Answered by graduate Lauren Farr on August 15th, 2016

  • The Iron Yard Unspecified review

    The Iron Yard gave me an opportunity to change careers with credibility that enabled me to find my current dream job. My work is particularly rewarding because I am in a situation where I am given the license to learn and implement new tech in our stack. This has given me opportunities to expand my knowledge and feel like I am contributing to the overall product direction.

    Answered by graduate Jeff S on August 15th, 2016

  • The Iron Yard Unspecified review

    TIY is a great opportunity for those who are serious and passionate about becoming professional programmers. The staff are great people and as a company they did their best to equip me with the skills and tools I needed to succeed.

    Answered by graduate Drew Botka on August 15th, 2016

  • The Iron Yard Unspecified review

    I absolutely loved my experience at The Iron Yard. The curriculum, in my experience, goes into more depth than other programs I've seen. I gained invaluable experience from our final project and Demo Day. The community is also tight-knit and super helpful! I still keep in touch with my classmates, as well as alumns from other cohorts.

    Answered by graduate Cecy C on August 15th, 2016

  • The Iron Yard Unspecified review

    Overpriced, full of promises but little follow through, only good if you have a good base for coding before you start, will pass anyone no matter how far behind they fall. They spend a lot of time holding back class for people that don't do well. Projects are barely looked at after completion by the instructors. It's a high-priced joke.

    Answered by Anonymous on August 15th, 2016

  • The Iron Yard Unspecified review

    Great experience, great instructors and supportive community. They are dedicated to their students and focused on teaching you what you need to be a great developer long term.

    Answered by graduate Astrid C on August 15th, 2016

  • The Iron Yard Unspecified review

    The Iron Yard goes above and beyond in nurturing a great learning environment. The instructors are very patient and helpful and there is a sense of community between all of the students.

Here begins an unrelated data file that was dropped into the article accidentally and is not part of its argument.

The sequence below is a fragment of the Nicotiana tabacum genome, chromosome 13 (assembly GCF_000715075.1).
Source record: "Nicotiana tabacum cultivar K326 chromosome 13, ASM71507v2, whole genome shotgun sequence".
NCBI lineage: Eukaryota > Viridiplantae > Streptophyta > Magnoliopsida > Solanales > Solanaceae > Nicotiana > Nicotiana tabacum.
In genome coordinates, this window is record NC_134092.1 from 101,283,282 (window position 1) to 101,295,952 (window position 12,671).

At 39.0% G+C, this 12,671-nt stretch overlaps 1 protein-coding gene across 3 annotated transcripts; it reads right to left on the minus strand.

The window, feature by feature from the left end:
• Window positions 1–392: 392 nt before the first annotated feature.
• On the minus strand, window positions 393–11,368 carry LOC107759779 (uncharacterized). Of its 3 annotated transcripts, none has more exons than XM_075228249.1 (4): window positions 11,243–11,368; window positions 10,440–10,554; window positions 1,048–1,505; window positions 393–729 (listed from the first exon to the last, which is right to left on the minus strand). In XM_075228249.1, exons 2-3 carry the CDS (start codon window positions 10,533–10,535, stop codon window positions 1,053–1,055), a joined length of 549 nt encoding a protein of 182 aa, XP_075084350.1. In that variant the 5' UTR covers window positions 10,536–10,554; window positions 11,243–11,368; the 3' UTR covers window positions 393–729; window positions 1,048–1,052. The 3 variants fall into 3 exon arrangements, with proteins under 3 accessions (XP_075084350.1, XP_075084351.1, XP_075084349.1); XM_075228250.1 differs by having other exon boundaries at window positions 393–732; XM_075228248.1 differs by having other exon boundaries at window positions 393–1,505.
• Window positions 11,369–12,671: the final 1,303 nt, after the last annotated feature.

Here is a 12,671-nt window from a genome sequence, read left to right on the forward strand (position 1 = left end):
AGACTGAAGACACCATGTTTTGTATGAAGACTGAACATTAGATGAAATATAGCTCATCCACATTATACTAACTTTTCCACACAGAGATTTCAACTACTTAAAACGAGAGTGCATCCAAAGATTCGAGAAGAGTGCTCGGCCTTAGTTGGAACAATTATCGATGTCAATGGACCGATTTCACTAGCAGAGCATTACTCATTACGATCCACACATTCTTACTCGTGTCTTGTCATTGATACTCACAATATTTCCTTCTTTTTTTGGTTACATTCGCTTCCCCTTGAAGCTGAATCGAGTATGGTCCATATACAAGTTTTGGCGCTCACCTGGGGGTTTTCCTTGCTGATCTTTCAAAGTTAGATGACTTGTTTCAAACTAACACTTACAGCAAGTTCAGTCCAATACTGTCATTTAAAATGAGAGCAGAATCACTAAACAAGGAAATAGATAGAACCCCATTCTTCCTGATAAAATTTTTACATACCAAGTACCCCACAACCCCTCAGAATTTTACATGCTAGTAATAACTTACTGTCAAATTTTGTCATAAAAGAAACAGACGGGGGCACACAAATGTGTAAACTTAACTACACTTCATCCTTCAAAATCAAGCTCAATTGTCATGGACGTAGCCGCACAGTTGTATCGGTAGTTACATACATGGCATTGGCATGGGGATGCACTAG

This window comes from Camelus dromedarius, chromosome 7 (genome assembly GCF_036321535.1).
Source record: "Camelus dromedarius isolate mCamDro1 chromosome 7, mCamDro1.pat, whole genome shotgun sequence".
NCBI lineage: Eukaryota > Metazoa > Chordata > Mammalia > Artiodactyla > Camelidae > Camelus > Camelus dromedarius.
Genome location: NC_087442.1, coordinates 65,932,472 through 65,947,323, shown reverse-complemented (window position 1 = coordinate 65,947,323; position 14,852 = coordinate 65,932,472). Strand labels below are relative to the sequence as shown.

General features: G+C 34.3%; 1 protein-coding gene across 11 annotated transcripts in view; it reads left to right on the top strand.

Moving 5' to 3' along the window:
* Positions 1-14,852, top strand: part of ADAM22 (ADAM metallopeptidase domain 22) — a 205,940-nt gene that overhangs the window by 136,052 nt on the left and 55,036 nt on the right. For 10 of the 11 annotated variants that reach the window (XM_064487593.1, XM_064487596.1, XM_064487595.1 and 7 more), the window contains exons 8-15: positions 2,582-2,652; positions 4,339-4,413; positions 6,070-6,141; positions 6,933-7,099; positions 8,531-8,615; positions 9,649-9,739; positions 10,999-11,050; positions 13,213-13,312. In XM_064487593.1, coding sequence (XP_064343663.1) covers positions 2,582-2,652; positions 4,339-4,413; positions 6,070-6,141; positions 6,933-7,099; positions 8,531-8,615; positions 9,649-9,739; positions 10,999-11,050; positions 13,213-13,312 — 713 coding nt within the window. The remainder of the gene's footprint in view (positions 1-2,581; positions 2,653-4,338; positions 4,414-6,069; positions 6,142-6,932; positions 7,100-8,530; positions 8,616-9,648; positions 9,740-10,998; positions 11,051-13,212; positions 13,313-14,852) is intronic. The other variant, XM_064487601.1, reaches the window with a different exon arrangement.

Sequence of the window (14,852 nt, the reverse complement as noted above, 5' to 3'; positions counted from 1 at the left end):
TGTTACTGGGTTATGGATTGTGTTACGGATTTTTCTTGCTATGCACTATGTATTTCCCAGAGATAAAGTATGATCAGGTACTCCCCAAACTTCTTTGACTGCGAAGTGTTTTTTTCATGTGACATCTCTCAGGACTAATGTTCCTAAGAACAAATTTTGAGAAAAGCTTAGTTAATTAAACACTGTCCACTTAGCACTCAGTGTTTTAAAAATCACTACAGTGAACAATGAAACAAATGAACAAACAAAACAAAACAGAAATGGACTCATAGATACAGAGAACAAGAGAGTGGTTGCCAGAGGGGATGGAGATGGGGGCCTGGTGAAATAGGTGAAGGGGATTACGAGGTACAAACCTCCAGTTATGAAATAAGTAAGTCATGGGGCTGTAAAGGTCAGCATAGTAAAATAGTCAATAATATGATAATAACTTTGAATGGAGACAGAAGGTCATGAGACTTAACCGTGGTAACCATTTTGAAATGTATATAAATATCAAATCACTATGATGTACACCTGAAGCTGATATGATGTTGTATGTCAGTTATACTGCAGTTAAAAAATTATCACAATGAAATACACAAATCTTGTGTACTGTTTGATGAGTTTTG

Answered by Anonymous on August 16th, 2016

Talk with The Iron Yard graduates

Ask your question

Bootcamp grads love to talk. We'll find students from The Iron Yard to answer your questions.

Verfied answers from graduates of this school will include this badge

I am pretty much set on The Iron Yard in November but am a little concerned from all the "not for someone without coding experience" comments I have seen in the reviews. I don't have experience in programming. Is there anything I can do to prepare for the camp in addition to the free schools like Code Academy? Thanks

Posted by Joe on October 16th, 2016

Answer
How would you describe the culture at The Iron Yard?

Posted by Anonymous on August 3rd, 2016

Answer

It was a melting pot of culture. Everyone seemed to mesh very well after the first few weeks. I never felt out of place or that I didn't belong.

Answered by an anonymous graduate on August 3rd, 2016

How effective were your instructors?

Posted by Anonymous on August 3rd, 2016

Answer

Very effective instructors. Any time I asked for help or guidance, I was given what I needed. They were all very nice. Seeing how passionate they were about coding made it motivating

Answered by an anonymous graduate on August 3rd, 2016

What advice would you give a new student?

Posted by Anonymous on August 3rd, 2016

Answer

Expect to work hard. You won't learn to code through osmosis. Take breaks and don't beat yourself up if you don't catch on right away. Work with other students. Create your Git repos right away and keep on committing!

Answered by an anonymous graduate on August 3rd, 2016

How would you describe the culture at The Iron Yard?

Posted by Anonymous on August 3rd, 2016

Answer

Positive. The 'campus' is submersive and healthy for the various curriculum. though the courses were deep and intense, they did a great job of breaking the stress up with other activities

Answered by an anonymous graduate on August 3rd, 2016

Having recently graduated from High School and attended College, it was very adult. In college, it felt like overpaid babysitting but The Iron Yard treated me like an adult and it had a very relaxed atmosphere. Everyone who is there wants to be there to better themselves, and everyone is willing to help each other out, especially The Iron Yard staff. The culture is a bunch of intelligent, personable people all in the same place.

Answered by graduate Adam Kelsey on August 5th, 2016

Beautiful! It's a culture of passion for people and technology, in that order. Everyone on the team is incredibly encouraging and supportive.

Answered by graduate Randy Mitchell on August 8th, 2016

How effective were your instructors?

Posted by Anonymous on August 3rd, 2016

Answer

Very. Again, I Was failing the course of study but could see the others excel in class. The instructor as the experience and the ability to teach the course a rapid pace

Answered by an anonymous graduate on August 3rd, 2016